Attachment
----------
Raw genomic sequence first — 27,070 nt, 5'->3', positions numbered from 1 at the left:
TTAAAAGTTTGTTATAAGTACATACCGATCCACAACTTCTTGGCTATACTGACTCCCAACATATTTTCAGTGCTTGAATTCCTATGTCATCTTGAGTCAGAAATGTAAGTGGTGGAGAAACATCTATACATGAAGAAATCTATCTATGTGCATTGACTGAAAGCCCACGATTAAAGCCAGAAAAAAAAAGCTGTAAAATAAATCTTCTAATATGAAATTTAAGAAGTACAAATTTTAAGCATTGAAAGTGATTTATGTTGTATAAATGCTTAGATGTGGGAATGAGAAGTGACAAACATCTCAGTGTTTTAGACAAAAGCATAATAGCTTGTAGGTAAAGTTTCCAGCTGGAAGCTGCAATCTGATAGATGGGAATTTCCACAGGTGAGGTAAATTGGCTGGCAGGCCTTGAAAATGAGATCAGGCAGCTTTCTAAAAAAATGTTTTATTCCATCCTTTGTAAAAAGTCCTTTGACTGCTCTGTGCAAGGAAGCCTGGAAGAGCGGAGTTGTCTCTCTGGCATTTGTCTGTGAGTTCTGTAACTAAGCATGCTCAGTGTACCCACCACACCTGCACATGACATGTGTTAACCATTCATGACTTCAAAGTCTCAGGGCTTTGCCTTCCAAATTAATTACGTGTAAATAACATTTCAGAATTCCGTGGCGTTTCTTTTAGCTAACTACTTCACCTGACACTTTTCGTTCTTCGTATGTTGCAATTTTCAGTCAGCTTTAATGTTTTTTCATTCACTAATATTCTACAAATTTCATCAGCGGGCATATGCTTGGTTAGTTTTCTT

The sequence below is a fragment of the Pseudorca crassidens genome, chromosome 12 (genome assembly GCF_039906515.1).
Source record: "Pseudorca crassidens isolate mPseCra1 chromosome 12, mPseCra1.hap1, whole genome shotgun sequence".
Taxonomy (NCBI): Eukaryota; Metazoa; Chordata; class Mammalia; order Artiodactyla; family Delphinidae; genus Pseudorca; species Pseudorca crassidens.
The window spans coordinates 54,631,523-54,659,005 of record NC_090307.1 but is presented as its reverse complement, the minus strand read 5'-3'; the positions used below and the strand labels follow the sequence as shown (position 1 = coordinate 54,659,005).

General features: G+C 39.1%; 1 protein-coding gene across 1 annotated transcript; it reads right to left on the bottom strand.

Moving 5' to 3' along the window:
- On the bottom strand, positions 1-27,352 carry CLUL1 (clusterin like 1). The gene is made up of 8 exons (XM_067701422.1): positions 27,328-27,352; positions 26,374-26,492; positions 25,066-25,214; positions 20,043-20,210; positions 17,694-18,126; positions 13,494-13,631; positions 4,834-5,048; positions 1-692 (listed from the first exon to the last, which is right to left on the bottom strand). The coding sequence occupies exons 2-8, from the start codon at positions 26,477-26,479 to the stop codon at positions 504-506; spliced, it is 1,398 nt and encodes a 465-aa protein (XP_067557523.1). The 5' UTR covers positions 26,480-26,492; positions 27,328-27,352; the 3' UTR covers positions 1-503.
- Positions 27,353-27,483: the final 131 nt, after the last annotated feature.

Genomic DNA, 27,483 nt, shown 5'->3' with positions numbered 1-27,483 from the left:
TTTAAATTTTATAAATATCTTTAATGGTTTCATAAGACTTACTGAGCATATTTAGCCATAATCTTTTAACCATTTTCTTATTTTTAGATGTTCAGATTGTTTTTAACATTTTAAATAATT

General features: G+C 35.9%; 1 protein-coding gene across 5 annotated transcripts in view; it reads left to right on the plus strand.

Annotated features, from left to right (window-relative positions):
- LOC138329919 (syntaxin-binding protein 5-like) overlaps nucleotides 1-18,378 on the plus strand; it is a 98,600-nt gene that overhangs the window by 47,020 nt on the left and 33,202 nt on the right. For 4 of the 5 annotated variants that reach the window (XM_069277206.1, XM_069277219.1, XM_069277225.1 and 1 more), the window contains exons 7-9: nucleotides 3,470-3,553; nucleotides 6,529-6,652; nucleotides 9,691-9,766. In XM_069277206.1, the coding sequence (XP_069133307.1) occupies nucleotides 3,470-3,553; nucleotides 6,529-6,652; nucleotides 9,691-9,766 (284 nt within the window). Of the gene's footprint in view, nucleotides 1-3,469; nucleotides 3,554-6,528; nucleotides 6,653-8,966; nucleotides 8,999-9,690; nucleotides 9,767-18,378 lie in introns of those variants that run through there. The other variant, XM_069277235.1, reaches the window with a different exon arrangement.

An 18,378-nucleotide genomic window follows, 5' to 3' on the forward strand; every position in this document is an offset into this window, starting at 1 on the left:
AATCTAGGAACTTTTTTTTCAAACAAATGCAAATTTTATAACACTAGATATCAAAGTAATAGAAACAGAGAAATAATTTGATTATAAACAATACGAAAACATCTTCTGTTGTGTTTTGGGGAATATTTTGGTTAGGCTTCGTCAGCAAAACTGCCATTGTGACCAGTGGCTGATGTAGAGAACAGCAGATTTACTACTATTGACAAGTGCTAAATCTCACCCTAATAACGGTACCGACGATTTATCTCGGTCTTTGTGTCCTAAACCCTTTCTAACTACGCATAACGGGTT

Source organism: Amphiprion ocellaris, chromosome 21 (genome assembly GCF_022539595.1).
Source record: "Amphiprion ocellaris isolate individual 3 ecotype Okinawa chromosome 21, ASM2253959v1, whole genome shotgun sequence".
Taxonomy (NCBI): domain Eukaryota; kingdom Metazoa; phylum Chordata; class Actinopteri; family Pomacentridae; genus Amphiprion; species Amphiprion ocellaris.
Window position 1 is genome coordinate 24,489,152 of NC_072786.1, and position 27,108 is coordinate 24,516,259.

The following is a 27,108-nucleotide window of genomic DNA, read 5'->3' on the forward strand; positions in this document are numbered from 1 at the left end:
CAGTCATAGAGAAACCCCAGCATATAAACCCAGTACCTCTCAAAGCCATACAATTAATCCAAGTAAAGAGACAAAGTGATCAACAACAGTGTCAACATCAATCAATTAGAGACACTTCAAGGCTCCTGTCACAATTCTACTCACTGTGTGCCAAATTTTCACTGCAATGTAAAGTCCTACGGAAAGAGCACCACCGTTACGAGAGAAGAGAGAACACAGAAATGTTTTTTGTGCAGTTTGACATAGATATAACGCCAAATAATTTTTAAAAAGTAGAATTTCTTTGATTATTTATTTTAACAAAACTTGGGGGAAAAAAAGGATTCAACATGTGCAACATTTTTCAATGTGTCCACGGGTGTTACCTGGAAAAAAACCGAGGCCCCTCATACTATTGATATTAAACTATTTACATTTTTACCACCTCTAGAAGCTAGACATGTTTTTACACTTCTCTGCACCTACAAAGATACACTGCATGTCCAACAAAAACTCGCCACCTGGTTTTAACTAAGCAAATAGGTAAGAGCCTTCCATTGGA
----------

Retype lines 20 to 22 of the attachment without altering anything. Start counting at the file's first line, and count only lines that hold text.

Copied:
Taxonomy (NCBI): domain Eukaryota; kingdom Metazoa; phylum Chordata; class Actinopteri; family Pomacentridae; genus Amphiprion; species Amphiprion ocellaris.
Window position 1 is genome coordinate 24,489,152 of NC_072786.1, and position 27,108 is coordinate 24,516,259.

The following is a 27,108-nucleotide window of genomic DNA, read 5'->3' on the forward strand; positions in this document are numbered from 1 at the left end: